Thesis 28: When the Good News is not Good News

This post is part of a series of meditations on each of Luther's "95 Theses." You can view all posts in the series here.
28. It is certain that when the penny jingles into the money-box, gain and avarice can be increased, but the result of the intercession of the Church is in the power of God alone.
My denomination, the United Methodist Church, has been increasing its frequency of dialogue over the idea of schism. I don't pretend to have anything new to say, or any fresh insight into the matter. Jeremy Smith generally does a thoughtful job of writing on this, as does my friend in Missouri, Andy Bryan.

Today, Good News, a conservative group unofficially affiliated with the UMC, issued a press statement that more than implied that the most influential United Methodist leaders in the United States are on the cusp of outright asking for a schism, without actually calling it that. Without getting into the functional realities of UMC polity that does not allow for any other group besides General Conference to make decisions of this nature, or the shadowy nature of who exactly this group of 80 "leading pastors and theologians" actually is, or a clear claim by this group to the "infallibility" of Scripture, something the UMC does NOT believe (Thanks for pointing it out, Wes Magruder!), what really concerns me is who gets to speak in this conversation.

Three of the four people pictured in Good News' report are white men, though all four are men. One can only assume, given that the platform for all four of Good News purported crises are about homosexuality, that all these men are straight. I am unfortunately not immune to this privileged move, as a straight white man myself. All three of the other bloggers mentioned in this post are straight white men.

At what fucking point did it become ok for us to claim to be Jesus-followers, and yet only listen to those in power? Good News makes sure to mention in this press release as well as in past ones that these leaders and pastors are at some of the largest churches in the denomination. Has it really come to this? That the future of the church gets to be decided by those who draw the largest crowds, and likely make the most money? 

The pennies are jingling into the money-box, and greed and avarice are growing in our churches. Good News does not want to split the church because it is an amicable and wise move to make. It wants to do so because it wants a financially viable church that will continue to raise money for itself and its conservative causes. It is uncomfortable releasing the results to the work of the Spirit, which is always the work of reconciliation, of love, of healing.

We are so awfully and terribly afraid of the death of our church that we are willing to cut it into parts that will continue to breathe, even if only on life support. We forget about the resurrection. We forget about the promise of new life that comes from the Jesus we say we believe in. We do so at the cost of listening to precisely those we claim to be interested in, who live at the margins, who live outside of our pristine, middle-class lives.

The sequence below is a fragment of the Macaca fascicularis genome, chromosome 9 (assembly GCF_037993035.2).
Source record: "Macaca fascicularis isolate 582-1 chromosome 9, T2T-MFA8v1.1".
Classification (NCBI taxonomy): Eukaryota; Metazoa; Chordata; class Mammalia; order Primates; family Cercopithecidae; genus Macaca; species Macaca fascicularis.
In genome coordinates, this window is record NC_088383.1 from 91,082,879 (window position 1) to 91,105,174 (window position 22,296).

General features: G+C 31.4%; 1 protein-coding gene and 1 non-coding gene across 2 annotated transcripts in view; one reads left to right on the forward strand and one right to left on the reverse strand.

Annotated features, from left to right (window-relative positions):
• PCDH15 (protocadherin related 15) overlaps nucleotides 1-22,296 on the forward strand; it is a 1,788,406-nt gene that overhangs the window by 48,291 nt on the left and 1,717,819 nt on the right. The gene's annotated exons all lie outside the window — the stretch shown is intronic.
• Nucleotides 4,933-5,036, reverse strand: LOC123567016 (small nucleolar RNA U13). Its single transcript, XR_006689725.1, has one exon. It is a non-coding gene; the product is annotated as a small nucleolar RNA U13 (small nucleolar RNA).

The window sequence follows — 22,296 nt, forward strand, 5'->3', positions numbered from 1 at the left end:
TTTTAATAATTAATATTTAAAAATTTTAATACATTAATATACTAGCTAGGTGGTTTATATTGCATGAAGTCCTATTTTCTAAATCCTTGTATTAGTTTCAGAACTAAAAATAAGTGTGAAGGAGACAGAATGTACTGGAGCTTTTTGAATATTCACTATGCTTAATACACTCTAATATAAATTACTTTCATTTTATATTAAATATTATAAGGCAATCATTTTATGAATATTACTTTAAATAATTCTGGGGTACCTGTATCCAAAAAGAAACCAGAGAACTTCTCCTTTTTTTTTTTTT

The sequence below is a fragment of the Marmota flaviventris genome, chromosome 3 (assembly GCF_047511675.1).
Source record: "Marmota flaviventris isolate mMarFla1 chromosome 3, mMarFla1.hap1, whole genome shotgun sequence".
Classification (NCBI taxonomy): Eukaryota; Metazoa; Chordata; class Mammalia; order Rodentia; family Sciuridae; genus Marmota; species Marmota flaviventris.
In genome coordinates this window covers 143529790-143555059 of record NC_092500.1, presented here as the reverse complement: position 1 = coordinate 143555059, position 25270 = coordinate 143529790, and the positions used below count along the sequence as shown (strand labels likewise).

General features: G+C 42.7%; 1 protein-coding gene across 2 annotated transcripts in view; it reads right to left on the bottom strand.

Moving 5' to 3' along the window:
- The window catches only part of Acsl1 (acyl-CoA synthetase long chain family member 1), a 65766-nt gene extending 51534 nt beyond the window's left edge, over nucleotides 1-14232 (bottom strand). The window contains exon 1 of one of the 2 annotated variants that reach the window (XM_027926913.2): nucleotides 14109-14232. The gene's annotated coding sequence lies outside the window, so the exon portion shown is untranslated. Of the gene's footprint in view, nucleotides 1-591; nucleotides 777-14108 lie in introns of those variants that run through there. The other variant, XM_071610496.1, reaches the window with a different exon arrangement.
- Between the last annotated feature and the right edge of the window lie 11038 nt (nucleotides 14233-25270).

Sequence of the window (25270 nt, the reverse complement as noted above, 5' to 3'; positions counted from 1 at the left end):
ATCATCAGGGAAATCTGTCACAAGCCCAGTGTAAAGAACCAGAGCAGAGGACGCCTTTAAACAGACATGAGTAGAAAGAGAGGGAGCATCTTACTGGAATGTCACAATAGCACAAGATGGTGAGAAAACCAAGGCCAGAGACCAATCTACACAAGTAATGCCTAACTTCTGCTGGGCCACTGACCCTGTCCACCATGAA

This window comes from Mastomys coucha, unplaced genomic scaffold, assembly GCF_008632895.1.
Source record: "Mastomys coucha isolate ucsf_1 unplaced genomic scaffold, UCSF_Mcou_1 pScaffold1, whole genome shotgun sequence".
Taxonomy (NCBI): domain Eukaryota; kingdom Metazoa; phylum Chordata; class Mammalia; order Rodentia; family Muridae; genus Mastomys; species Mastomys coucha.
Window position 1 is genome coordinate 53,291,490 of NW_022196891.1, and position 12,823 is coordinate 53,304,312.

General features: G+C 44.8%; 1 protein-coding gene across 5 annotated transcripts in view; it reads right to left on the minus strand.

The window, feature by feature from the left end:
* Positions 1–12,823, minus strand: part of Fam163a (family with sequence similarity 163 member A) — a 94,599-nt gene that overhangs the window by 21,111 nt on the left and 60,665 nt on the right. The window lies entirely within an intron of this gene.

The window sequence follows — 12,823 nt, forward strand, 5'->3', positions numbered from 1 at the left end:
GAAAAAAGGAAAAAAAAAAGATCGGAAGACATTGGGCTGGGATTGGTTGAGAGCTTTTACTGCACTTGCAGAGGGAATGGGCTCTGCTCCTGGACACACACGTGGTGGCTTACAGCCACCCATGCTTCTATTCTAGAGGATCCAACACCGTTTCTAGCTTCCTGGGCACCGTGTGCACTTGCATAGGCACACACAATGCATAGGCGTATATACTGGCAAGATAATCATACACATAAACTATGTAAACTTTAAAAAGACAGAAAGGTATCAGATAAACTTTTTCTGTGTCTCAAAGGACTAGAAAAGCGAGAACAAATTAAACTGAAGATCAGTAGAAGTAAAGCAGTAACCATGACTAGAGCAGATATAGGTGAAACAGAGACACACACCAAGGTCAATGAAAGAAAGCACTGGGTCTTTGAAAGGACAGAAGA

How many LGBTQIA voices were allowed on those conference calls? What about women, who are lead pastors at almost none of the largest UMC local churches in the United States? Because of lingering systemic sexism, has Good News by default left them out of the conversation?

In a video over at The Work of the People, Walter Brueggemann warns us that the "Gospel has gotten all tangled up in a sense of Western white entitlement." May we stop confusing the words of Jesus with the false hope of capitalist meritocracy.


Original image by flickr user LEOL30. Used under Creative Commons license.


  1. Something very similar is just only begin to take place in my denomination, The Salvation Army, which interestingly enough also split off from the Methodist Church. I agree with your sentiments expressed in this article, too. I don't see how this group can speak for your entire denomination. They cannot.

  2. Thanks for your comment, Timothy! And yes, we fellow Wesleyans always seem to be splitting and reuniting and then doing it all over again. It'll be interesting to see a generation or two from now how this conflict stacks up with the others over the past 250 years.

  3. Thank you for recognizing the white male privilege here and the overt money-based power play. As a female clergy, I assure you that I was never invited to participate in the conversations.

    1. I suspect that's unfortunately usually the case, Christy. Thanks for reading!


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